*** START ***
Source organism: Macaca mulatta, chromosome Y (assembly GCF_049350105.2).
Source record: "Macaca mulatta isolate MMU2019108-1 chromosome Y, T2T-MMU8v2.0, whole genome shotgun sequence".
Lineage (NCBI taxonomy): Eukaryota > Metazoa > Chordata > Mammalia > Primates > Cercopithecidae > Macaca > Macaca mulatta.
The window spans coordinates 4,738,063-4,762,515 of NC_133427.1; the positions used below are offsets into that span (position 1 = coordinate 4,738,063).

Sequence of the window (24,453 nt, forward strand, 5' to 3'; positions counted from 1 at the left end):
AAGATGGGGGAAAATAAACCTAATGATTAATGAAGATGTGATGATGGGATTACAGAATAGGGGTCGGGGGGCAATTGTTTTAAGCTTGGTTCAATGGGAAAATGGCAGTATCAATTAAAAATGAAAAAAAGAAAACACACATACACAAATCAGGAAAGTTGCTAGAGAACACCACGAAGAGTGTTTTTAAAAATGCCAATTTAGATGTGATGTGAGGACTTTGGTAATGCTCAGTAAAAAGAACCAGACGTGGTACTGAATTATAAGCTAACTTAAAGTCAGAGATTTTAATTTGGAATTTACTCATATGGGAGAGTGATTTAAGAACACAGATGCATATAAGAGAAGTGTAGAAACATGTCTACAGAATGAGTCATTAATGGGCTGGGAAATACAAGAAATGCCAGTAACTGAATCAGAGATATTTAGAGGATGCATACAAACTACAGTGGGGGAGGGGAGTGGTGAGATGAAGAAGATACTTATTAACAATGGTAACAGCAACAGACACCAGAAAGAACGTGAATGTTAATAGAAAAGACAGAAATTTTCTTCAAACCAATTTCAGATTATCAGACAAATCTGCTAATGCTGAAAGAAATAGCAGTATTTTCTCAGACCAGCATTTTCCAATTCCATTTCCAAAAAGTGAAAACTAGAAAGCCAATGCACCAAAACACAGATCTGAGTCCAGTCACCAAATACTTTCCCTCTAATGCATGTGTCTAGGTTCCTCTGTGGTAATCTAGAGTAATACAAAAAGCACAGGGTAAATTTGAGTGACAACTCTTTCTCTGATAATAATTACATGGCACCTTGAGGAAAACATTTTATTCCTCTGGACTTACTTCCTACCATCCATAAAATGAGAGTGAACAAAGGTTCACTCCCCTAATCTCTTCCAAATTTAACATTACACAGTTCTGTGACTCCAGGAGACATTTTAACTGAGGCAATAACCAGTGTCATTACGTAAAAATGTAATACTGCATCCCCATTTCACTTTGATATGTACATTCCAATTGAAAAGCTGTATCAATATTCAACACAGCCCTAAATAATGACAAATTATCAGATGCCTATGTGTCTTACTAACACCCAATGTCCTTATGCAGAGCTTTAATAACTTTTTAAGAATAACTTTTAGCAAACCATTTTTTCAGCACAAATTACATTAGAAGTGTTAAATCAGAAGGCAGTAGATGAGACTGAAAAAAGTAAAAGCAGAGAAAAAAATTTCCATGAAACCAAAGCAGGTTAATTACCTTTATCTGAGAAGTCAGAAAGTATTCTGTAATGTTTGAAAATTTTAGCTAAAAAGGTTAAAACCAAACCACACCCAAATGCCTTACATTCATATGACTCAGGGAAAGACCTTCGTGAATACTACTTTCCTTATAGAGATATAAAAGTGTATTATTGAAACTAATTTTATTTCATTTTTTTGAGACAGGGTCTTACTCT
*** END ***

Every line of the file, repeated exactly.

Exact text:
Source organism: Macaca mulatta, chromosome Y (assembly GCF_049350105.2).
Source record: "Macaca mulatta isolate MMU2019108-1 chromosome Y, T2T-MMU8v2.0, whole genome shotgun sequence".
Lineage (NCBI taxonomy): Eukaryota > Metazoa > Chordata > Mammalia > Primates > Cercopithecidae > Macaca > Macaca mulatta.
The window spans coordinates 4,738,063-4,762,515 of NC_133427.1; the positions used below are offsets into that span (position 1 = coordinate 4,738,063).

Sequence of the window (24,453 nt, forward strand, 5' to 3'; positions counted from 1 at the left end):
AAGATGGGGGAAAATAAACCTAATGATTAATGAAGATGTGATGATGGGATTACAGAATAGGGGTCGGGGGGCAATTGTTTTAAGCTTGGTTCAATGGGAAAATGGCAGTATCAATTAAAAATGAAAAAAAGAAAACACACATACACAAATCAGGAAAGTTGCTAGAGAACACCACGAAGAGTGTTTTTAAAAATGCCAATTTAGATGTGATGTGAGGACTTTGGTAATGCTCAGTAAAAAGAACCAGACGTGGTACTGAATTATAAGCTAACTTAAAGTCAGAGATTTTAATTTGGAATTTACTCATATGGGAGAGTGATTTAAGAACACAGATGCATATAAGAGAAGTGTAGAAACATGTCTACAGAATGAGTCATTAATGGGCTGGGAAATACAAGAAATGCCAGTAACTGAATCAGAGATATTTAGAGGATGCATACAAACTACAGTGGGGGAGGGGAGTGGTGAGATGAAGAAGATACTTATTAACAATGGTAACAGCAACAGACACCAGAAAGAACGTGAATGTTAATAGAAAAGACAGAAATTTTCTTCAAACCAATTTCAGATTATCAGACAAATCTGCTAATGCTGAAAGAAATAGCAGTATTTTCTCAGACCAGCATTTTCCAATTCCATTTCCAAAAAGTGAAAACTAGAAAGCCAATGCACCAAAACACAGATCTGAGTCCAGTCACCAAATACTTTCCCTCTAATGCATGTGTCTAGGTTCCTCTGTGGTAATCTAGAGTAATACAAAAAGCACAGGGTAAATTTGAGTGACAACTCTTTCTCTGATAATAATTACATGGCACCTTGAGGAAAACATTTTATTCCTCTGGACTTACTTCCTACCATCCATAAAATGAGAGTGAACAAAGGTTCACTCCCCTAATCTCTTCCAAATTTAACATTACACAGTTCTGTGACTCCAGGAGACATTTTAACTGAGGCAATAACCAGTGTCATTACGTAAAAATGTAATACTGCATCCCCATTTCACTTTGATATGTACATTCCAATTGAAAAGCTGTATCAATATTCAACACAGCCCTAAATAATGACAAATTATCAGATGCCTATGTGTCTTACTAACACCCAATGTCCTTATGCAGAGCTTTAATAACTTTTTAAGAATAACTTTTAGCAAACCATTTTTTCAGCACAAATTACATTAGAAGTGTTAAATCAGAAGGCAGTAGATGAGACTGAAAAAAGTAAAAGCAGAGAAAAAAATTTCCATGAAACCAAAGCAGGTTAATTACCTTTATCTGAGAAGTCAGAAAGTATTCTGTAATGTTTGAAAATTTTAGCTAAAAAGGTTAAAACCAAACCACACCCAAATGCCTTACATTCATATGACTCAGGGAAAGACCTTCGTGAATACTACTTTCCTTATAGAGATATAAAAGTGTATTATTGAAACTAATTTTATTTCATTTTTTTGAGACAGGGTCTTACTCT